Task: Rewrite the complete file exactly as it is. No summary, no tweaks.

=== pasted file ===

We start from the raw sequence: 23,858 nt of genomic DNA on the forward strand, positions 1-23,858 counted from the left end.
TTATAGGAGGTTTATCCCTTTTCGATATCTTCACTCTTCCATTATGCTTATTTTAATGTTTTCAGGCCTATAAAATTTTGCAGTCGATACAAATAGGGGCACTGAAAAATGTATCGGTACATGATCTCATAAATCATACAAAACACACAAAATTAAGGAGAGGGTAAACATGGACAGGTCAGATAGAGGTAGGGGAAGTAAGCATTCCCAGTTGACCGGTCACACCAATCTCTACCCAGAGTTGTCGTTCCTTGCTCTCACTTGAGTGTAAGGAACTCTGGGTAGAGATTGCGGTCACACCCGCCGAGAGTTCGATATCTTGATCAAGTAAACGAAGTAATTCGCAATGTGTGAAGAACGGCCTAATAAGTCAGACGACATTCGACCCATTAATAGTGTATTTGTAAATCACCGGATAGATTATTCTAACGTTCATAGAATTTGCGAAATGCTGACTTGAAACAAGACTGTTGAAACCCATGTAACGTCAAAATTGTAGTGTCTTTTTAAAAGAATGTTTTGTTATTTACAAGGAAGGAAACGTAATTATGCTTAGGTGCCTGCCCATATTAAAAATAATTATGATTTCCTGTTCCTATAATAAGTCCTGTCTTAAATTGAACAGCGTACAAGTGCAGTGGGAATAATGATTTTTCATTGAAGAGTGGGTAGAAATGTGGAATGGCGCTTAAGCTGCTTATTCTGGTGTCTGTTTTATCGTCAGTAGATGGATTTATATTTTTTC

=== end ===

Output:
We start from the raw sequence: 23,858 nt of genomic DNA on the forward strand, positions 1-23,858 counted from the left end.
TTATAGGAGGTTTATCCCTTTTCGATATCTTCACTCTTCCATTATGCTTATTTTAATGTTTTCAGGCCTATAAAATTTTGCAGTCGATACAAATAGGGGCACTGAAAAATGTATCGGTACATGATCTCATAAATCATACAAAACACACAAAATTAAGGAGAGGGTAAACATGGACAGGTCAGATAGAGGTAGGGGAAGTAAGCATTCCCAGTTGACCGGTCACACCAATCTCTACCCAGAGTTGTCGTTCCTTGCTCTCACTTGAGTGTAAGGAACTCTGGGTAGAGATTGCGGTCACACCCGCCGAGAGTTCGATATCTTGATCAAGTAAACGAAGTAATTCGCAATGTGTGAAGAACGGCCTAATAAGTCAGACGACATTCGACCCATTAATAGTGTATTTGTAAATCACCGGATAGATTATTCTAACGTTCATAGAATTTGCGAAATGCTGACTTGAAACAAGACTGTTGAAACCCATGTAACGTCAAAATTGTAGTGTCTTTTTAAAAGAATGTTTTGTTATTTACAAGGAAGGAAACGTAATTATGCTTAGGTGCCTGCCCATATTAAAAATAATTATGATTTCCTGTTCCTATAATAAGTCCTGTCTTAAATTGAACAGCGTACAAGTGCAGTGGGAATAATGATTTTTCATTGAAGAGTGGGTAGAAATGTGGAATGGCGCTTAAGCTGCTTATTCTGGTGTCTGTTTTATCGTCAGTAGATGGATTTATATTTTTTC